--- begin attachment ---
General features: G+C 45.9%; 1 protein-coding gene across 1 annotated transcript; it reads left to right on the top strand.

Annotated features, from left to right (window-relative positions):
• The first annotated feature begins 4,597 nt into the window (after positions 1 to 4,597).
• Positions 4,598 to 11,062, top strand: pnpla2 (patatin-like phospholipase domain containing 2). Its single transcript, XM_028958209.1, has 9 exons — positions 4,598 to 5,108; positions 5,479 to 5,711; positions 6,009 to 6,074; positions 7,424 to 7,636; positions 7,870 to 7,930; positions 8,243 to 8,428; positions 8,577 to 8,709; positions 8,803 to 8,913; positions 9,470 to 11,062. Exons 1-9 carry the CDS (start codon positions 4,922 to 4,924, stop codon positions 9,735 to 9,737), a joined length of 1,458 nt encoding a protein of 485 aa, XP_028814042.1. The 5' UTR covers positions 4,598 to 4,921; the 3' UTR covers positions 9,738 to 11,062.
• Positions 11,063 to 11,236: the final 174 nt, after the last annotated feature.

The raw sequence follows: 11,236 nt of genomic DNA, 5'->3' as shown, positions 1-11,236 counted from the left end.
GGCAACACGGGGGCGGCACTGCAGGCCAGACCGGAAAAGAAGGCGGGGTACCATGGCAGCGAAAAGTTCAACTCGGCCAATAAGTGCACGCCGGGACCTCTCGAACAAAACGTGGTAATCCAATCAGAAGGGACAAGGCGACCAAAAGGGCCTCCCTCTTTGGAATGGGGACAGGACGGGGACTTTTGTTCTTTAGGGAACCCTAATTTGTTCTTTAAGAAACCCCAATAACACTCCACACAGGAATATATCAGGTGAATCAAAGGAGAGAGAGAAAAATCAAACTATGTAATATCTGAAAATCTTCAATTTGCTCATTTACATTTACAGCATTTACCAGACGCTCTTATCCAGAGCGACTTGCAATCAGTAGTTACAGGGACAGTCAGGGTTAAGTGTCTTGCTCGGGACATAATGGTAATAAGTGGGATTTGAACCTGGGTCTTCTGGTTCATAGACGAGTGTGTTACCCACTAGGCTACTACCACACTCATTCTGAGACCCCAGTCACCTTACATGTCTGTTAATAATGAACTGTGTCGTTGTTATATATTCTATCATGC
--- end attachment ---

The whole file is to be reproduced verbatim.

General features: G+C 45.9%; 1 protein-coding gene across 1 annotated transcript; it reads left to right on the top strand.

Annotated features, from left to right (window-relative positions):
• The first annotated feature begins 4,597 nt into the window (after positions 1 to 4,597).
• Positions 4,598 to 11,062, top strand: pnpla2 (patatin-like phospholipase domain containing 2). Its single transcript, XM_028958209.1, has 9 exons — positions 4,598 to 5,108; positions 5,479 to 5,711; positions 6,009 to 6,074; positions 7,424 to 7,636; positions 7,870 to 7,930; positions 8,243 to 8,428; positions 8,577 to 8,709; positions 8,803 to 8,913; positions 9,470 to 11,062. Exons 1-9 carry the CDS (start codon positions 4,922 to 4,924, stop codon positions 9,735 to 9,737), a joined length of 1,458 nt encoding a protein of 485 aa, XP_028814042.1. The 5' UTR covers positions 4,598 to 4,921; the 3' UTR covers positions 9,738 to 11,062.
• Positions 11,063 to 11,236: the final 174 nt, after the last annotated feature.

The raw sequence follows: 11,236 nt of genomic DNA, 5'->3' as shown, positions 1-11,236 counted from the left end.
GGCAACACGGGGGCGGCACTGCAGGCCAGACCGGAAAAGAAGGCGGGGTACCATGGCAGCGAAAAGTTCAACTCGGCCAATAAGTGCACGCCGGGACCTCTCGAACAAAACGTGGTAATCCAATCAGAAGGGACAAGGCGACCAAAAGGGCCTCCCTCTTTGGAATGGGGACAGGACGGGGACTTTTGTTCTTTAGGGAACCCTAATTTGTTCTTTAAGAAACCCCAATAACACTCCACACAGGAATATATCAGGTGAATCAAAGGAGAGAGAGAAAAATCAAACTATGTAATATCTGAAAATCTTCAATTTGCTCATTTACATTTACAGCATTTACCAGACGCTCTTATCCAGAGCGACTTGCAATCAGTAGTTACAGGGACAGTCAGGGTTAAGTGTCTTGCTCGGGACATAATGGTAATAAGTGGGATTTGAACCTGGGTCTTCTGGTTCATAGACGAGTGTGTTACCCACTAGGCTACTACCACACTCATTCTGAGACCCCAGTCACCTTACATGTCTGTTAATAATGAACTGTGTCGTTGTTATATATTCTATCATGC